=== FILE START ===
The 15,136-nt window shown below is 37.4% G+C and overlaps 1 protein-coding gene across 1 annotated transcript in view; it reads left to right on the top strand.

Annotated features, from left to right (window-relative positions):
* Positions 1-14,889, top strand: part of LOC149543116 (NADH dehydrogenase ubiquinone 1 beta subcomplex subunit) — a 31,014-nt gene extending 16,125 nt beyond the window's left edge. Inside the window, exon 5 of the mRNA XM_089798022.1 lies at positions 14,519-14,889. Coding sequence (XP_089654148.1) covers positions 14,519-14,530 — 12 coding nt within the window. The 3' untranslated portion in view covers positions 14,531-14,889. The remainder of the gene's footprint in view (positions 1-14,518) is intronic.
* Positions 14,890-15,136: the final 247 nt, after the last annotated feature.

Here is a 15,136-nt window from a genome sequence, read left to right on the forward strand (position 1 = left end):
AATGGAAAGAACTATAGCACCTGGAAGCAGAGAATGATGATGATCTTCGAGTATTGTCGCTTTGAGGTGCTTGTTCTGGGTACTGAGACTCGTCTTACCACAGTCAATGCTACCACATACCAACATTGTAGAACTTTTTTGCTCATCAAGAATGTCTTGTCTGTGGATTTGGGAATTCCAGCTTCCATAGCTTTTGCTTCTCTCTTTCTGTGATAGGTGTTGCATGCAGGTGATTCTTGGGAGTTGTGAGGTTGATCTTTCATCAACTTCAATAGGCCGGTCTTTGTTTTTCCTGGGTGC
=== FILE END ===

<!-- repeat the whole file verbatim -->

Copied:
The 15,136-nt window shown below is 37.4% G+C and overlaps 1 protein-coding gene across 1 annotated transcript in view; it reads left to right on the top strand.

Annotated features, from left to right (window-relative positions):
* Positions 1-14,889, top strand: part of LOC149543116 (NADH dehydrogenase ubiquinone 1 beta subcomplex subunit) — a 31,014-nt gene extending 16,125 nt beyond the window's left edge. Inside the window, exon 5 of the mRNA XM_089798022.1 lies at positions 14,519-14,889. Coding sequence (XP_089654148.1) covers positions 14,519-14,530 — 12 coding nt within the window. The 3' untranslated portion in view covers positions 14,531-14,889. The remainder of the gene's footprint in view (positions 1-14,518) is intronic.
* Positions 14,890-15,136: the final 247 nt, after the last annotated feature.

Here is a 15,136-nt window from a genome sequence, read left to right on the forward strand (position 1 = left end):
AATGGAAAGAACTATAGCACCTGGAAGCAGAGAATGATGATGATCTTCGAGTATTGTCGCTTTGAGGTGCTTGTTCTGGGTACTGAGACTCGTCTTACCACAGTCAATGCTACCACATACCAACATTGTAGAACTTTTTTGCTCATCAAGAATGTCTTGTCTGTGGATTTGGGAATTCCAGCTTCCATAGCTTTTGCTTCTCTCTTTCTGTGATAGGTGTTGCATGCAGGTGATTCTTGGGAGTTGTGAGGTTGATCTTTCATCAACTTCAATAGGCCGGTCTTTGTTTTTCCTGGGTGC